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Students Weigh-in on Campus Construction

With ongoing construction to the University Center and Boland Hall, students discussed their opinions on the effects it has on their everyday lives. 

Construction of Boland Hall started in fall 2021, it has been a constant in the lives of new student residents since they first arrived at the University. Renovations to the south wing of the dorm were announced early in 2021, with the intent to modernize the housing and lobby sections of the building.

Boland resident Jonathan Heyer, a freshman criminology major, said that the constant construction sounds sometimes distracted him from getting schoolwork done in his room.

“It really is a bit much sometimes,” Heyer said. “At times it gets so loud that you just have to leave your room for a little bit.”

Olivia Ransbottom, a junior political science major, had a similar complaint. Ransbottom, a resident assistant in the building, has a window that overlooks similar construction on the University Center. She said she has been woken up some mornings by the sounds of work being done. 

“I’ll just be listening to jackhammering and lots of trucks,” Ransbottom said. “I usually get woken up before my alarm even goes off, sometime around 7:30 a.m.”

With the old lobby under construction in Boland Hall, a temporary desk was set up in the cellar near Campus Ministry. Melanie Touchard, a resident assistant and sophomore psychology and philosophy major said the tight corridors and long walk-ups aren’t ideal, especially when many try to file in and out of the building at once.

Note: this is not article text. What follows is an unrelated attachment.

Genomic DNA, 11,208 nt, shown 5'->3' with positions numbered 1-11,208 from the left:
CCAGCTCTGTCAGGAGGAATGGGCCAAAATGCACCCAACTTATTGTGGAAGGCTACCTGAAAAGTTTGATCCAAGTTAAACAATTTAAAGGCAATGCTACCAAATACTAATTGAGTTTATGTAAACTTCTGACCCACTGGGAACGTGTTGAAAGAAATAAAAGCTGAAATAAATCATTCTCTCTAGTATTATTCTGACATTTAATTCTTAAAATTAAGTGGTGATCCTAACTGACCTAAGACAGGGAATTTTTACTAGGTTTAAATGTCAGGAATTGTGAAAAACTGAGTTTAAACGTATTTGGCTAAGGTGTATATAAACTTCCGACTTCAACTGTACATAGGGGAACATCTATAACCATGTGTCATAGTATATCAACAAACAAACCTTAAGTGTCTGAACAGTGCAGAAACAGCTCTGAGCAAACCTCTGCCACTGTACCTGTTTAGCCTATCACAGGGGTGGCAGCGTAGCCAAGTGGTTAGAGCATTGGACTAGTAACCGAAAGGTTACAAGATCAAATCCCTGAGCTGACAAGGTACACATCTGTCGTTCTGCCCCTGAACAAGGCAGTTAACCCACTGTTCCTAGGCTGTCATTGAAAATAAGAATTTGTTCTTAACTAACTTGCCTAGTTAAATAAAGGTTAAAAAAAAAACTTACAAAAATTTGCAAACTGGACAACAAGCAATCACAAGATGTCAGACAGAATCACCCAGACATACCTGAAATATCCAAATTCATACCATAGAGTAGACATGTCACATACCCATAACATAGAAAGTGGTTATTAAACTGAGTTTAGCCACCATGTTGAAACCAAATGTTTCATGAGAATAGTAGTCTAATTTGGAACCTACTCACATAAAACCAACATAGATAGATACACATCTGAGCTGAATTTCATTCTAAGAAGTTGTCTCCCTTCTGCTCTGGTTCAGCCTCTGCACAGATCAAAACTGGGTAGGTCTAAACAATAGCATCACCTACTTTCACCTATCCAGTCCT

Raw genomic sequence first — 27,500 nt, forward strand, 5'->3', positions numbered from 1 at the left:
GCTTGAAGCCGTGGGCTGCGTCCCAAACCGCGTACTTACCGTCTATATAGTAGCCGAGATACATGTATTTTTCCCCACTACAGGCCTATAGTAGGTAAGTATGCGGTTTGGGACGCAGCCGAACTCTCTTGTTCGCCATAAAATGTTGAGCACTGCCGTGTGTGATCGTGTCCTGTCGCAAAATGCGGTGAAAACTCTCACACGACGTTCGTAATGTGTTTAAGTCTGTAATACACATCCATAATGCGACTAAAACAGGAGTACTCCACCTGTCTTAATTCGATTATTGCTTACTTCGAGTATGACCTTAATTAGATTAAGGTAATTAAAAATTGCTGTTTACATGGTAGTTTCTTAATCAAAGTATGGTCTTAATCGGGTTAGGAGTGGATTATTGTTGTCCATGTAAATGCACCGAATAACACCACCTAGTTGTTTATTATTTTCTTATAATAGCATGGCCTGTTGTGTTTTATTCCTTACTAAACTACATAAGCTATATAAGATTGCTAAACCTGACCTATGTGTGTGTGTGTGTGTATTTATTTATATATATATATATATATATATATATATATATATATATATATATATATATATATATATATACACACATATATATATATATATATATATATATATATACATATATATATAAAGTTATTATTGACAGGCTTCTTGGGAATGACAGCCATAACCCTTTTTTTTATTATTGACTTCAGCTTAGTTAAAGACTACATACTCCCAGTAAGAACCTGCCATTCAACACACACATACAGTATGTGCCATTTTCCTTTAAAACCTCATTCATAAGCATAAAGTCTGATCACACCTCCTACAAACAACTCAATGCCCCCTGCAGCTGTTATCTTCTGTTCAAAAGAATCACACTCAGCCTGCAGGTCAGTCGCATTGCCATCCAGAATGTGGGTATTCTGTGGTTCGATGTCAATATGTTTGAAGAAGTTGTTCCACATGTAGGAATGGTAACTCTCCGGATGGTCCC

“It’s really tight down there and that has been the biggest impact that has disrupted me the most,” Touchard said. “It sucks to have that traffic jam of people trying to get in and out.”

Ransbottom said that due to the cellar being the only entrance, people take more time to evacuate for fire drills. When re-entering the building, she said, students often block the hall waiting for an elevator. 

“It’s not super convenient for everybody,” Ransbottom said. “But nothing ever goes perfectly to plan.”

The resident assistants have been kept relatively uninformed as to the progress of the work from the department of housing and residence life, according to Ransbottom. 

“I’ve had multiple residents ask me when the construction will be over, and I just tell them I’m not really sure,” Ransbottom said. “They don’t give us many updates about it.” 

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For some students, the construction means new beginnings. 

“The benefit of having a new building and a new front [to Boland] is going to outweigh the cost of what we’re dealing with now,” Touchard said. “I’m excited to see the finished product.”

Touchard said she hopes the construction can finish over the summer, just in time for the arrival of new students in the fall. She said she wants to live in Boland Hall again and see the finished construction. 

Ransbottom said that the first-year experience of freshmen is very important. She said the renovated dorm can only add to the freshmen’s experience.

“They’ve never been to college before or lived away from their parents,” Ransbottom said. “At the end of the day it is their home, and you want them to have nice things. You want them to be able to take pride in where they live and enjoy their space.”

Patrick Tagerty can be reached at patrick.tagerty@student.shu.edu

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